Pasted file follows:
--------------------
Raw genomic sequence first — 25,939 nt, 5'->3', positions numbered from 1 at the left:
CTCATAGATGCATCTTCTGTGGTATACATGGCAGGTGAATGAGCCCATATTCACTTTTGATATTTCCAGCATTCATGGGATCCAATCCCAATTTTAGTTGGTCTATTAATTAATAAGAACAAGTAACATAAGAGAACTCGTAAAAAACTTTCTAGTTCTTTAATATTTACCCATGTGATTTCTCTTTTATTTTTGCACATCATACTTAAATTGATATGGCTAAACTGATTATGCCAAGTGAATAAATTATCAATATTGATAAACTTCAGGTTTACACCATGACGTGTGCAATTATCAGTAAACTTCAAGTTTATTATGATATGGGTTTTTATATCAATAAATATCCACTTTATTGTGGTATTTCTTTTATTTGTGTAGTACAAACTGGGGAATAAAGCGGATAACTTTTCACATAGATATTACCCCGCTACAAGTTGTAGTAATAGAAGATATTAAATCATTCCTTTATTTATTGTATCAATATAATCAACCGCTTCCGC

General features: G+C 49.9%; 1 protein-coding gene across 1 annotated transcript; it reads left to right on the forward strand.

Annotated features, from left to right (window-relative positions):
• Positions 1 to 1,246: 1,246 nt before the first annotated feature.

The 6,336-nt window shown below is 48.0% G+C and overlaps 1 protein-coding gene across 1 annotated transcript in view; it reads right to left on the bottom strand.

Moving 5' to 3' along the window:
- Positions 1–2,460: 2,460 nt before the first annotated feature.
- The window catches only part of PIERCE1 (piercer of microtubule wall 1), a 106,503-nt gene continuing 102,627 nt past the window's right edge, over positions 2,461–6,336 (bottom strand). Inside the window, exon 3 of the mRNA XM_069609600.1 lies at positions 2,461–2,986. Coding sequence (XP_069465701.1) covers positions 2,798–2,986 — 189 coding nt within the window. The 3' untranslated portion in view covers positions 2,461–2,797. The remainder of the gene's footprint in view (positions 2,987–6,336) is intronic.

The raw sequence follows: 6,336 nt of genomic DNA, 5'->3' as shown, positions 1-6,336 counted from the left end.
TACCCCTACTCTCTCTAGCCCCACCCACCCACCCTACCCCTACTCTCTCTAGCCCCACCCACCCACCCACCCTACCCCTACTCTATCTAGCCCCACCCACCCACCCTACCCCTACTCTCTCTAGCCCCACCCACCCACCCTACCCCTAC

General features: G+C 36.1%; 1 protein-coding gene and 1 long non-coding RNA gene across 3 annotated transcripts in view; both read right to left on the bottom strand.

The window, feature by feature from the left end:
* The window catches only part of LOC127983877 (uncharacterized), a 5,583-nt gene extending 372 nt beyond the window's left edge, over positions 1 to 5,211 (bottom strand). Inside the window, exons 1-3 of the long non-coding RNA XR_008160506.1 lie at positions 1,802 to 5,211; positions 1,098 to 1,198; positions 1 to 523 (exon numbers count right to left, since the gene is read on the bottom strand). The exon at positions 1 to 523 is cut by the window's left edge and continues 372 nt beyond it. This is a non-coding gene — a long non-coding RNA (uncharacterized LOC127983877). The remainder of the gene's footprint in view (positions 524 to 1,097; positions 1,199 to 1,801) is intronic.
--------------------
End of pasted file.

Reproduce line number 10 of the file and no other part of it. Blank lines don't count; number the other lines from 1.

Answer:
The raw sequence follows: 6,336 nt of genomic DNA, 5'->3' as shown, positions 1-6,336 counted from the left end.